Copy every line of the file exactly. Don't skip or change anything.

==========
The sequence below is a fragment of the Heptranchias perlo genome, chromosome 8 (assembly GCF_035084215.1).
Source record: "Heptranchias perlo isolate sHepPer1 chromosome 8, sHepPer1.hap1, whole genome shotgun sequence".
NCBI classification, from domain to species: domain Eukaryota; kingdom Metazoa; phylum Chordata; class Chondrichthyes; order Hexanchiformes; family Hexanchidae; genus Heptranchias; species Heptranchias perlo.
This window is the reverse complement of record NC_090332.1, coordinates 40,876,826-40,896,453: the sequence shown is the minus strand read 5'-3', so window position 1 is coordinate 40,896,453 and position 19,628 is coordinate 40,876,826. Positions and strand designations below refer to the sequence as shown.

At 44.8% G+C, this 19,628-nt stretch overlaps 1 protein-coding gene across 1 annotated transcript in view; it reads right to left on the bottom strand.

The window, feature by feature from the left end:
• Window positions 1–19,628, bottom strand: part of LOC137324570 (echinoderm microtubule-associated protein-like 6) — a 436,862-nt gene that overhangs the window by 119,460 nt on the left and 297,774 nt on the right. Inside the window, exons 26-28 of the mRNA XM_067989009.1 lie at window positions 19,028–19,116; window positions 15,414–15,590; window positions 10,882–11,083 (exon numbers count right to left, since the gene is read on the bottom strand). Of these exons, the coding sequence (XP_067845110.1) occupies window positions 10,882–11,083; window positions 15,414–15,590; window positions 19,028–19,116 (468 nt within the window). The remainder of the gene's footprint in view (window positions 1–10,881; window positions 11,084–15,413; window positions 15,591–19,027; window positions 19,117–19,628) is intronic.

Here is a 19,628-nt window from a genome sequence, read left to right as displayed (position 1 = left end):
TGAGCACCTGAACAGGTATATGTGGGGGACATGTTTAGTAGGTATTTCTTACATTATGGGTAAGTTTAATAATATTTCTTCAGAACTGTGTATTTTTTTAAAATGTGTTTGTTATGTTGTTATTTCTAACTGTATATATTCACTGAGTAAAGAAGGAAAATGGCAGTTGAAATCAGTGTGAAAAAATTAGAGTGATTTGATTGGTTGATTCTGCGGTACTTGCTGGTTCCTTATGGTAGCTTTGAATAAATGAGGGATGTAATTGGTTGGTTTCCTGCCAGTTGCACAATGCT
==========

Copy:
The sequence below is a fragment of the Heptranchias perlo genome, chromosome 8 (assembly GCF_035084215.1).
Source record: "Heptranchias perlo isolate sHepPer1 chromosome 8, sHepPer1.hap1, whole genome shotgun sequence".
NCBI classification, from domain to species: domain Eukaryota; kingdom Metazoa; phylum Chordata; class Chondrichthyes; order Hexanchiformes; family Hexanchidae; genus Heptranchias; species Heptranchias perlo.
This window is the reverse complement of record NC_090332.1, coordinates 40,876,826-40,896,453: the sequence shown is the minus strand read 5'-3', so window position 1 is coordinate 40,896,453 and position 19,628 is coordinate 40,876,826. Positions and strand designations below refer to the sequence as shown.

At 44.8% G+C, this 19,628-nt stretch overlaps 1 protein-coding gene across 1 annotated transcript in view; it reads right to left on the bottom strand.

The window, feature by feature from the left end:
• Window positions 1–19,628, bottom strand: part of LOC137324570 (echinoderm microtubule-associated protein-like 6) — a 436,862-nt gene that overhangs the window by 119,460 nt on the left and 297,774 nt on the right. Inside the window, exons 26-28 of the mRNA XM_067989009.1 lie at window positions 19,028–19,116; window positions 15,414–15,590; window positions 10,882–11,083 (exon numbers count right to left, since the gene is read on the bottom strand). Of these exons, the coding sequence (XP_067845110.1) occupies window positions 10,882–11,083; window positions 15,414–15,590; window positions 19,028–19,116 (468 nt within the window). The remainder of the gene's footprint in view (window positions 1–10,881; window positions 11,084–15,413; window positions 15,591–19,027; window positions 19,117–19,628) is intronic.

Here is a 19,628-nt window from a genome sequence, read left to right as displayed (position 1 = left end):
TGAGCACCTGAACAGGTATATGTGGGGGACATGTTTAGTAGGTATTTCTTACATTATGGGTAAGTTTAATAATATTTCTTCAGAACTGTGTATTTTTTTAAAATGTGTTTGTTATGTTGTTATTTCTAACTGTATATATTCACTGAGTAAAGAAGGAAAATGGCAGTTGAAATCAGTGTGAAAAAATTAGAGTGATTTGATTGGTTGATTCTGCGGTACTTGCTGGTTCCTTATGGTAGCTTTGAATAAATGAGGGATGTAATTGGTTGGTTTCCTGCCAGTTGCACAATGCT